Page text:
Thankfully, these events have not translated down en-masse and with great pain to the individuals in the public domain. However this is a double-edged sword, because on one had, as citizens we are not yet really “feeling the pain” from these cyber attacks. On the other hand, the issue is not taking center stage to prevent further and future damage.

This past week, I had the honor to hear Mr. James Gossler, a security expert from Sandia National Labs speak about the significant cyber security threats that we face at MeriTalk Innovation Nation 2010 on the Edge Computing panel that I was moderating.

For example, Mr. Gossler spoke about how our adversaries were circumventing our efforts to secure our critical cyber security infrastructure by being adept and agile at:

· Playing strength to weakness

· Developing surprising partners (in crime/terror)

· Changing the rules (“of the game”)

· Attacking against our defenses that are “naïve or challenged”

In short, Mr. Gossler stated that “the current state-of-the-art in information assurance [today] is significantly outmatched” by our adversaries.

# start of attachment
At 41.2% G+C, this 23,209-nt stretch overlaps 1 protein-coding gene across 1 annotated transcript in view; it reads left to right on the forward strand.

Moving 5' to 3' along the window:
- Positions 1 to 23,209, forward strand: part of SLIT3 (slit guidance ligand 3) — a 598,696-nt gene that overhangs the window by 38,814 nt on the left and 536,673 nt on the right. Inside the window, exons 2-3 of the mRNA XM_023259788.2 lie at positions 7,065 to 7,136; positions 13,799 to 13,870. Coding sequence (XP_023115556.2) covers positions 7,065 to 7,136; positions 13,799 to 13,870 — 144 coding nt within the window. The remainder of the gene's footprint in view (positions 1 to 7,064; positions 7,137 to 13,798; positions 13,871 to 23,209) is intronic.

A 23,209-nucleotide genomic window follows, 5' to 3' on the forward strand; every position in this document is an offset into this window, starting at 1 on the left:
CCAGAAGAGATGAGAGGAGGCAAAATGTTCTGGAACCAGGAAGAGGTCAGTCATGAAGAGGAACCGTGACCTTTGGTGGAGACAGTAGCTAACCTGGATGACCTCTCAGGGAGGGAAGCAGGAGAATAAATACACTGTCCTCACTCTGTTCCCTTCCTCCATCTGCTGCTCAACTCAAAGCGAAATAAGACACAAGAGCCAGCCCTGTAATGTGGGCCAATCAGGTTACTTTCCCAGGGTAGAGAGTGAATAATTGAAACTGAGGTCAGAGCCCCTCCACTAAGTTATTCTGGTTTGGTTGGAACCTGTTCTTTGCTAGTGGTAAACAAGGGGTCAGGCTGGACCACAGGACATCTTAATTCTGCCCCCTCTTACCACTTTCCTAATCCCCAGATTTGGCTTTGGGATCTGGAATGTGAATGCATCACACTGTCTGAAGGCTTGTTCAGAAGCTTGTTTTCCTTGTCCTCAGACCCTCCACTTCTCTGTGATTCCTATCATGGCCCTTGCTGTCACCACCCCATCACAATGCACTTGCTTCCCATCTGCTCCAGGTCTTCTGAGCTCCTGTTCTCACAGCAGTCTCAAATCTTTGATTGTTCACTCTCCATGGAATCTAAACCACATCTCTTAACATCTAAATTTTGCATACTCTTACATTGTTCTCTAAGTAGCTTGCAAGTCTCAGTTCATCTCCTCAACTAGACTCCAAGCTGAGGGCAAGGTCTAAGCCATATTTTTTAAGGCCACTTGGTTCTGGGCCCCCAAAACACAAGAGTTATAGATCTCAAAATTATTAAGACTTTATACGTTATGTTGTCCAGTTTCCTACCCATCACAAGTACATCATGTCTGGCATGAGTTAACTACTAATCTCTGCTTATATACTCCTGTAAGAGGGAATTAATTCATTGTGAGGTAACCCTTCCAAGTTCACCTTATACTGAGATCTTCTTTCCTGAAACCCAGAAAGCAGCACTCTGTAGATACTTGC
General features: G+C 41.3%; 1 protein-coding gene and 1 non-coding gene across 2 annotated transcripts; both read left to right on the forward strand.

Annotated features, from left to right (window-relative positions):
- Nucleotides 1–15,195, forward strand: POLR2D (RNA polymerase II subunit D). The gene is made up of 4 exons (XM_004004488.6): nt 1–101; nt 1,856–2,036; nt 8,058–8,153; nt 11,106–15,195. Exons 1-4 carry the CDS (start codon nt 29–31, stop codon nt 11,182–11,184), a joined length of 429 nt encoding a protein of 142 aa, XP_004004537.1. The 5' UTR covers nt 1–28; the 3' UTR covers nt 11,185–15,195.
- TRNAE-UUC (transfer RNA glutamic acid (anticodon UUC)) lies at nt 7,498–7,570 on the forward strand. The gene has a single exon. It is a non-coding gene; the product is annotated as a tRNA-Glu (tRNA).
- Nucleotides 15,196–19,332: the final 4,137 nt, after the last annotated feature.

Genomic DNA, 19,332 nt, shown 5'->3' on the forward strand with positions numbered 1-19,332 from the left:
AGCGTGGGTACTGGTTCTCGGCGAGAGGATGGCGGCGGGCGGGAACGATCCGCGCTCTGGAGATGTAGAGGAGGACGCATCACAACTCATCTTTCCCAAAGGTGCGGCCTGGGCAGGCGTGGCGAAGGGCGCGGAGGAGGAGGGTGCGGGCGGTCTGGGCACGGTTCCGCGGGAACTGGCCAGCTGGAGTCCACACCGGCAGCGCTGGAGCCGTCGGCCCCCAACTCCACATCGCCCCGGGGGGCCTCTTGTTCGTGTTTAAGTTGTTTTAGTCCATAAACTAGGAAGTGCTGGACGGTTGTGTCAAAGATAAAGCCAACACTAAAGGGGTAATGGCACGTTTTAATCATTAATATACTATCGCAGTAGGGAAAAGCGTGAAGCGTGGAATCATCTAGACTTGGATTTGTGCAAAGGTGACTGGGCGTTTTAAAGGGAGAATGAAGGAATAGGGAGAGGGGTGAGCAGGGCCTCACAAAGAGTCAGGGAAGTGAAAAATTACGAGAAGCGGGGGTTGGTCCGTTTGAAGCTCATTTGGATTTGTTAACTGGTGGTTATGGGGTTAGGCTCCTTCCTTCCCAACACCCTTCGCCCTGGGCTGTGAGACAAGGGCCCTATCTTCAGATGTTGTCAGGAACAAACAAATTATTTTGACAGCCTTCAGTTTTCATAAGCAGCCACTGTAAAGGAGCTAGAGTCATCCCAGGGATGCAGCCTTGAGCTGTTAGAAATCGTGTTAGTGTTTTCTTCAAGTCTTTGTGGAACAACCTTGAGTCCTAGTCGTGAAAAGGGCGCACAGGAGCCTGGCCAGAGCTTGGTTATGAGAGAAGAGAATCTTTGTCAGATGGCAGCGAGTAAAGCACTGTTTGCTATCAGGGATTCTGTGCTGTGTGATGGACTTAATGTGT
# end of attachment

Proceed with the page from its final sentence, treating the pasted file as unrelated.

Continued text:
And with all the capabilities that we have riding on and depending on the Internet now a days from financial services to health and transportation to defense, we do not want to be outgunned by cyber criminals, terrorists, or hostile nation states threatening and acting in ways to send us back to the proverbial “stone-age.”

Unfortunately, as a nation we are not moving quickly enough to address these concerns as retired Navy vice admiral Mike McConnell was quoted in Federal Computer Week: “We’re not going to do what we need to do; we’re going to have a catastrophic event [and] the government’s role is going to change dramatically and then we’re going to go to a new infrastructure.”